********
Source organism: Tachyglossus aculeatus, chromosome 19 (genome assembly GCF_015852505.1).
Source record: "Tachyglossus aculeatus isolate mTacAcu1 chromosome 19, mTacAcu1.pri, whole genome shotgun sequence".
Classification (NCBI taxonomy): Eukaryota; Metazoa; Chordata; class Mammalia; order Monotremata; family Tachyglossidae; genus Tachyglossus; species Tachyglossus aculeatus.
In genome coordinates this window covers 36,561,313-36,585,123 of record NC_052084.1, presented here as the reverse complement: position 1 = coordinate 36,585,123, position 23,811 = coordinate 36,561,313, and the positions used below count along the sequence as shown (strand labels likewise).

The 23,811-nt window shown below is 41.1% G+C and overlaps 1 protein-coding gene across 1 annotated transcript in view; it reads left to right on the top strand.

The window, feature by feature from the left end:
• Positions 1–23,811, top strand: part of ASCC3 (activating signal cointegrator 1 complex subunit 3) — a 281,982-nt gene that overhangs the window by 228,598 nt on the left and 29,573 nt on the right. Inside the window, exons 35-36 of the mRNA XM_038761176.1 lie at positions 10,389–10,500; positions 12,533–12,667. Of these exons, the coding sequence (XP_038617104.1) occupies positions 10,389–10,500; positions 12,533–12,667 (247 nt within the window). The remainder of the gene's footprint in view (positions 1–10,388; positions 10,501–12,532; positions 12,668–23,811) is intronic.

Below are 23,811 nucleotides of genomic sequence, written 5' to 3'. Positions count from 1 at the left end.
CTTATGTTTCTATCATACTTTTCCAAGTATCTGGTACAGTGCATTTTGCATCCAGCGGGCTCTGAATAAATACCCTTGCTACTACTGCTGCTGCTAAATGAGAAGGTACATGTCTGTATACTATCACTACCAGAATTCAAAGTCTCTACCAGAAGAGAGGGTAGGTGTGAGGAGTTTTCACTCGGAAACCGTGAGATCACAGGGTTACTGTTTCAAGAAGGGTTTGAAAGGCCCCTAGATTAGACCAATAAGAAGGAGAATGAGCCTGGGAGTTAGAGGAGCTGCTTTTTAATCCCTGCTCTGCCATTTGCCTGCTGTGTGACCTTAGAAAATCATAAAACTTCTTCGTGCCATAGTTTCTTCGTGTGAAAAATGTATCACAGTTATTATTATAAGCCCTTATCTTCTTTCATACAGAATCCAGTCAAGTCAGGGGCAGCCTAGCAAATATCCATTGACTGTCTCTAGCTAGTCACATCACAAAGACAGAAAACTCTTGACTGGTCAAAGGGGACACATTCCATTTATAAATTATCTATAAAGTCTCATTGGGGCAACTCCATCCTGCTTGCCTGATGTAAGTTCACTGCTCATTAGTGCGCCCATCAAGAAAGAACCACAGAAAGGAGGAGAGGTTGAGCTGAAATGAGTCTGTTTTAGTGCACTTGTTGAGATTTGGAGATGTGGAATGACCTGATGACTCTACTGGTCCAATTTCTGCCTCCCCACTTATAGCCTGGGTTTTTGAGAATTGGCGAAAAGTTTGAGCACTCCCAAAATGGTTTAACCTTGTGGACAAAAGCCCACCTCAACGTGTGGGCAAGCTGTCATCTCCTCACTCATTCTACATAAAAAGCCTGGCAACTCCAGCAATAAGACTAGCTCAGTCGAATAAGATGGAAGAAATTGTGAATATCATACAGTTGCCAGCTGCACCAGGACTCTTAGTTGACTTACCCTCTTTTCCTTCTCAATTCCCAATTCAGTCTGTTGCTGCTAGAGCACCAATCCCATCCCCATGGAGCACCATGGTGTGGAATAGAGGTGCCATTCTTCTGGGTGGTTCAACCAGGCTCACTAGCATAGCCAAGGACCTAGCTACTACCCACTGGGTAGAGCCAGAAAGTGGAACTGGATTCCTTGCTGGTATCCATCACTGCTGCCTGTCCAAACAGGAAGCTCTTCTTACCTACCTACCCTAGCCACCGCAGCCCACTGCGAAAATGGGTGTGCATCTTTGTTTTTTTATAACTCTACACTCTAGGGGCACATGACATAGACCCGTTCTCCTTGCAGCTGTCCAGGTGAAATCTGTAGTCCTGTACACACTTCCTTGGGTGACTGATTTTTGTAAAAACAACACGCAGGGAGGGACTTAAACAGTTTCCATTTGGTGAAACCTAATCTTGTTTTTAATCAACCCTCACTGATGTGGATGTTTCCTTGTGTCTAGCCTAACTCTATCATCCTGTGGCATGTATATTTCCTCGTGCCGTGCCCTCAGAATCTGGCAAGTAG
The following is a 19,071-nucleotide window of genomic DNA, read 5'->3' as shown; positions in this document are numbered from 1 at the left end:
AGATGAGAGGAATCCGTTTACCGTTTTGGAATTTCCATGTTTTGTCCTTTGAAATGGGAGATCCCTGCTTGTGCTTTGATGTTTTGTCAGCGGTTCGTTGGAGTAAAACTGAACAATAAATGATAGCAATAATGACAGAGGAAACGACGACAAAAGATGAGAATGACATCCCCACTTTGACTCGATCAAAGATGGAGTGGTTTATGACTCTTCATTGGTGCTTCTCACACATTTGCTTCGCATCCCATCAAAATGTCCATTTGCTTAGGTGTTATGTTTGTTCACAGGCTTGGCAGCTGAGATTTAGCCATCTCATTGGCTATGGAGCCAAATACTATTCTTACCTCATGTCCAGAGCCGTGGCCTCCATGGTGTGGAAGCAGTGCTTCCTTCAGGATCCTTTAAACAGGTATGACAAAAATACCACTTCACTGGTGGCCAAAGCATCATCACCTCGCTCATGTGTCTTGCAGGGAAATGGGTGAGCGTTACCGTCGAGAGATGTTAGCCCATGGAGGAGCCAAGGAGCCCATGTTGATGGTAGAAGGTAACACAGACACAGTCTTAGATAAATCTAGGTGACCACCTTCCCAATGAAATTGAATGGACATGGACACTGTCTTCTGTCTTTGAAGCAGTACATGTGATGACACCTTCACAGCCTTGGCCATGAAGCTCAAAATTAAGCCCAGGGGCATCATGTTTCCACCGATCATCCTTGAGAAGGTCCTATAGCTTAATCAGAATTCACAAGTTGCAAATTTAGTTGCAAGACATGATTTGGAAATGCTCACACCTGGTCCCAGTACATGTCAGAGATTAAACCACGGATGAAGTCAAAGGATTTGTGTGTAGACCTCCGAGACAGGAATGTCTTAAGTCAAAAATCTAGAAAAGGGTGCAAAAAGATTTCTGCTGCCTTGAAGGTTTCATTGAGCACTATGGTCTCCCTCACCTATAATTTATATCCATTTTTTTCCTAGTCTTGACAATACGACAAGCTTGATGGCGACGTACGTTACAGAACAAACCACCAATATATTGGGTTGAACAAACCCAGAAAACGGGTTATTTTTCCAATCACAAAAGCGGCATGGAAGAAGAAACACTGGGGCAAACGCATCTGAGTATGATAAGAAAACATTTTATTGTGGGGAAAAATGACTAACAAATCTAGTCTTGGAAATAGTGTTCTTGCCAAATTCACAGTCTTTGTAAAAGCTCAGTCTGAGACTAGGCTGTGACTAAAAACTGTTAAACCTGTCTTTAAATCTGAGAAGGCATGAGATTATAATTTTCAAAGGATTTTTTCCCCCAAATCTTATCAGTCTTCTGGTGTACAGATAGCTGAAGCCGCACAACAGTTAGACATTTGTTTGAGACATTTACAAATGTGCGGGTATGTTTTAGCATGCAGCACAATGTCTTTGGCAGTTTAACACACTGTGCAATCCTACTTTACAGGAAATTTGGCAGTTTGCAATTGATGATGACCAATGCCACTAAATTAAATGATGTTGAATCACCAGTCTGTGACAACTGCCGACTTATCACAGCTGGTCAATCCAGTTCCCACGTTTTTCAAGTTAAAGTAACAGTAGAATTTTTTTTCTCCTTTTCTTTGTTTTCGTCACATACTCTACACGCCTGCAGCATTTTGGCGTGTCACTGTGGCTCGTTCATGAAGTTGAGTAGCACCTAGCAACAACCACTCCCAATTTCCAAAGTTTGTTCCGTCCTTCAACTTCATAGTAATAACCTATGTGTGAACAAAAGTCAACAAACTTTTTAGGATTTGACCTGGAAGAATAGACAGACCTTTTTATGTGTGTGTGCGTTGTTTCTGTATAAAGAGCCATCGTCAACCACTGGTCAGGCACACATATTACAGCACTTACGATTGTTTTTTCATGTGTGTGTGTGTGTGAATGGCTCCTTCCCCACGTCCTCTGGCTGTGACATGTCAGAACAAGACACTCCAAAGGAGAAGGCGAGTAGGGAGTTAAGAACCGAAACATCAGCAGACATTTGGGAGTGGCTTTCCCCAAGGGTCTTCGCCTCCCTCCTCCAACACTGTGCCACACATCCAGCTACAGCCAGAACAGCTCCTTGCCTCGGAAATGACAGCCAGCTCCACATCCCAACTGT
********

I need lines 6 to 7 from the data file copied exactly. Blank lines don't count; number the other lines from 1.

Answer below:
The window, feature by feature from the left end:
• Positions 1–23,811, top strand: part of ASCC3 (activating signal cointegrator 1 complex subunit 3) — a 281,982-nt gene that overhangs the window by 228,598 nt on the left and 29,573 nt on the right. Inside the window, exons 35-36 of the mRNA XM_038761176.1 lie at positions 10,389–10,500; positions 12,533–12,667. Of these exons, the coding sequence (XP_038617104.1) occupies positions 10,389–10,500; positions 12,533–12,667 (247 nt within the window). The remainder of the gene's footprint in view (positions 1–10,388; positions 10,501–12,532; positions 12,668–23,811) is intronic.